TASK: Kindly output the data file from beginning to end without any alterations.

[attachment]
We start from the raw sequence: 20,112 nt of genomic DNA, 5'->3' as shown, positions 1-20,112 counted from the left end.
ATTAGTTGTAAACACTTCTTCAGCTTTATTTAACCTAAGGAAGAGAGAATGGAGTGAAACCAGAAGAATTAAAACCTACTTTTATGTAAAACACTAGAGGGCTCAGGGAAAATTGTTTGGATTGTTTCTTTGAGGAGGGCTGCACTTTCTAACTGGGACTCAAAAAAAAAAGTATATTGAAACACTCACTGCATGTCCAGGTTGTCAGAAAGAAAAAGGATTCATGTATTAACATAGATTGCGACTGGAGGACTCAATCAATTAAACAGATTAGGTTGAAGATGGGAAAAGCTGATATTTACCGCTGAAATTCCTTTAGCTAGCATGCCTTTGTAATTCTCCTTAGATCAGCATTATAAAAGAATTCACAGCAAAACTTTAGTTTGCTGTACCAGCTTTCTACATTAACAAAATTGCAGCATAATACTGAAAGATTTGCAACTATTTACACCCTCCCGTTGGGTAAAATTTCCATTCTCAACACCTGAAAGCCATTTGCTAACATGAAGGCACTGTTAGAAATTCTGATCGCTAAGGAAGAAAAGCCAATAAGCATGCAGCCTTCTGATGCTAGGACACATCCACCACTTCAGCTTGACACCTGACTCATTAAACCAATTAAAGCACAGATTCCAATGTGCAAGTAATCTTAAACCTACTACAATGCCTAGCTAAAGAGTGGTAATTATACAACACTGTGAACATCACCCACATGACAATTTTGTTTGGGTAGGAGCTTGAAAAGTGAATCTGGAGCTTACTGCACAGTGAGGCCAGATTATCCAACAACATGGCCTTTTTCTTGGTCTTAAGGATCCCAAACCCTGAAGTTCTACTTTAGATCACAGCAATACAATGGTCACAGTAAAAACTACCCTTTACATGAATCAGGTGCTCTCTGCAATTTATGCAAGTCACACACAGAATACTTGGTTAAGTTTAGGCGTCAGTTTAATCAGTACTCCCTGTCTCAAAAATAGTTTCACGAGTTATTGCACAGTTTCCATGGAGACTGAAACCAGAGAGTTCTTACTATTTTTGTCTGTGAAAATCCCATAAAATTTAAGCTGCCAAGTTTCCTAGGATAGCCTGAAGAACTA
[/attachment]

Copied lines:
We start from the raw sequence: 20,112 nt of genomic DNA, 5'->3' as shown, positions 1-20,112 counted from the left end.
ATTAGTTGTAAACACTTCTTCAGCTTTATTTAACCTAAGGAAGAGAGAATGGAGTGAAACCAGAAGAATTAAAACCTACTTTTATGTAAAACACTAGAGGGCTCAGGGAAAATTGTTTGGATTGTTTCTTTGAGGAGGGCTGCACTTTCTAACTGGGACTCAAAAAAAAAAGTATATTGAAACACTCACTGCATGTCCAGGTTGTCAGAAAGAAAAAGGATTCATGTATTAACATAGATTGCGACTGGAGGACTCAATCAATTAAACAGATTAGGTTGAAGATGGGAAAAGCTGATATTTACCGCTGAAATTCCTTTAGCTAGCATGCCTTTGTAATTCTCCTTAGATCAGCATTATAAAAGAATTCACAGCAAAACTTTAGTTTGCTGTACCAGCTTTCTACATTAACAAAATTGCAGCATAATACTGAAAGATTTGCAACTATTTACACCCTCCCGTTGGGTAAAATTTCCATTCTCAACACCTGAAAGCCATTTGCTAACATGAAGGCACTGTTAGAAATTCTGATCGCTAAGGAAGAAAAGCCAATAAGCATGCAGCCTTCTGATGCTAGGACACATCCACCACTTCAGCTTGACACCTGACTCATTAAACCAATTAAAGCACAGATTCCAATGTGCAAGTAATCTTAAACCTACTACAATGCCTAGCTAAAGAGTGGTAATTATACAACACTGTGAACATCACCCACATGACAATTTTGTTTGGGTAGGAGCTTGAAAAGTGAATCTGGAGCTTACTGCACAGTGAGGCCAGATTATCCAACAACATGGCCTTTTTCTTGGTCTTAAGGATCCCAAACCCTGAAGTTCTACTTTAGATCACAGCAATACAATGGTCACAGTAAAAACTACCCTTTACATGAATCAGGTGCTCTCTGCAATTTATGCAAGTCACACACAGAATACTTGGTTAAGTTTAGGCGTCAGTTTAATCAGTACTCCCTGTCTCAAAAATAGTTTCACGAGTTATTGCACAGTTTCCATGGAGACTGAAACCAGAGAGTTCTTACTATTTTTGTCTGTGAAAATCCCATAAAATTTAAGCTGCCAAGTTTCCTAGGATAGCCTGAAGAACTA